Toulmin Analysis

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Learning Team Toulmin Analysis

Team A Contributors: Allison Cloutier, Christopher Etheridge, Genevieve Thompson, and Dionna Mark

ENG/215

October 17, 2011

PHILIP SCHUNK

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Crichton makes the claim that environmentalism is becoming one of the most influential

religions in the Western world. He presents the idea that environmentalists are religious fanatics who

are making extreme predictions for the Earth’s future.

Crichton does a minimal job at supporting his claim with reason. He begins his reasoning with

references to Judeo-Christian beliefs. He mentions Biblical ideas and relates them to the ideas

prevalent in environmentalism. Crichton also mentions Eden as the idea of a paradise and innocence.

He discusses the fall of mankind in Eden and compares it to environmentalism. He uses the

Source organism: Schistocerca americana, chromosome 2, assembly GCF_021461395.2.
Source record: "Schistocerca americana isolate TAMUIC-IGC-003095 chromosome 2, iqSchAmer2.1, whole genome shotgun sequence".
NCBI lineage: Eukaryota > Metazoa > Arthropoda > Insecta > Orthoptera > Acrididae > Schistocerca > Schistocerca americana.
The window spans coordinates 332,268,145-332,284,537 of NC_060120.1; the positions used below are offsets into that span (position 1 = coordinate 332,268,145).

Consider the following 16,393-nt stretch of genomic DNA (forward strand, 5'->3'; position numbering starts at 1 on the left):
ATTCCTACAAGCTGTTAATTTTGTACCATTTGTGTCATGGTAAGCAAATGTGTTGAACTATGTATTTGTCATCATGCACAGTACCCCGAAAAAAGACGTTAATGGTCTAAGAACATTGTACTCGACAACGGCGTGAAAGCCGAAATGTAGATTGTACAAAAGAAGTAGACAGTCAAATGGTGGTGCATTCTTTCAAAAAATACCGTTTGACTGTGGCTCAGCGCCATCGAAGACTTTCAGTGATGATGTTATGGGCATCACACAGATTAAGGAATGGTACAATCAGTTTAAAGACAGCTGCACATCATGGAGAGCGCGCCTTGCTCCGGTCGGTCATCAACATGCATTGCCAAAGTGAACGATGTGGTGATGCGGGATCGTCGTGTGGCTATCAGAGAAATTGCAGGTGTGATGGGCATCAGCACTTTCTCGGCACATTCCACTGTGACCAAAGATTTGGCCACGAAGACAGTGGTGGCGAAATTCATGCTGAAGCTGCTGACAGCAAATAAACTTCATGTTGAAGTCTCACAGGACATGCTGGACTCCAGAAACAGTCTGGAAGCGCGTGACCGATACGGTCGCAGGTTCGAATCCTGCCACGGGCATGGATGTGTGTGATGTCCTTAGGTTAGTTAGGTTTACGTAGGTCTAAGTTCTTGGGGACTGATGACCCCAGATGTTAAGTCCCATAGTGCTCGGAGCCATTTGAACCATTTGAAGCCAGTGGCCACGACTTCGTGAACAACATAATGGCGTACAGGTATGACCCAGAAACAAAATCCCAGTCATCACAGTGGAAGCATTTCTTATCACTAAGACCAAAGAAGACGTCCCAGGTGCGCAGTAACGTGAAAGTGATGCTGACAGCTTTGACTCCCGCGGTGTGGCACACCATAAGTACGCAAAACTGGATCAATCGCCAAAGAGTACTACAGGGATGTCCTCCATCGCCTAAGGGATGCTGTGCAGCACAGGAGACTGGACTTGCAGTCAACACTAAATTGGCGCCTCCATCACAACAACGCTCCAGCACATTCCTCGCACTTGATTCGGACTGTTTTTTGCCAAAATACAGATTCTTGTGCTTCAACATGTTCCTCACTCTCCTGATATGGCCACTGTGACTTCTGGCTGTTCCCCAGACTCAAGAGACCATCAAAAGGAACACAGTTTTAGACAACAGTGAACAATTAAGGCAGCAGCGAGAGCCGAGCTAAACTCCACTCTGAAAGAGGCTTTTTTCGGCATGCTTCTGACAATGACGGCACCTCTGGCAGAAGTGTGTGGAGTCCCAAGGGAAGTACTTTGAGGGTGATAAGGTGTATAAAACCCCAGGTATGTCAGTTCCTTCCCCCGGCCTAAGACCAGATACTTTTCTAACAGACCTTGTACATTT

comparison of the pollution of Eden when man ate from the tree of knowledge and continues this

comparison to a judgment day.

Crichton says that today’s Western societies are “energy sinners” and will die if we do not seek

redemption through sustainability. He mentions indigenous tribes and their murdering brutality and

cannibalism to prove that there is no Eden. He discusses how nature is brutal and people who do not

believe that have not experienced living with nature. Crichton discusses how average modern citizens

would not last if they exposed themselves to real nature. He says people would rather enjoy nature

from a cabin or a rafting trip. People not experienced in true nature would fall into sickness and

starvation.

Crichton also supports his claim with the reasoning that global warming and environmentalism,

like religion, have no credible evidence to support them. He makes a list of statements arguing the

major claims of environmentalism. For instance, DDT should not have been banned because it does

not kill birds. He says second-hand smoke is not hazardous to health. He...
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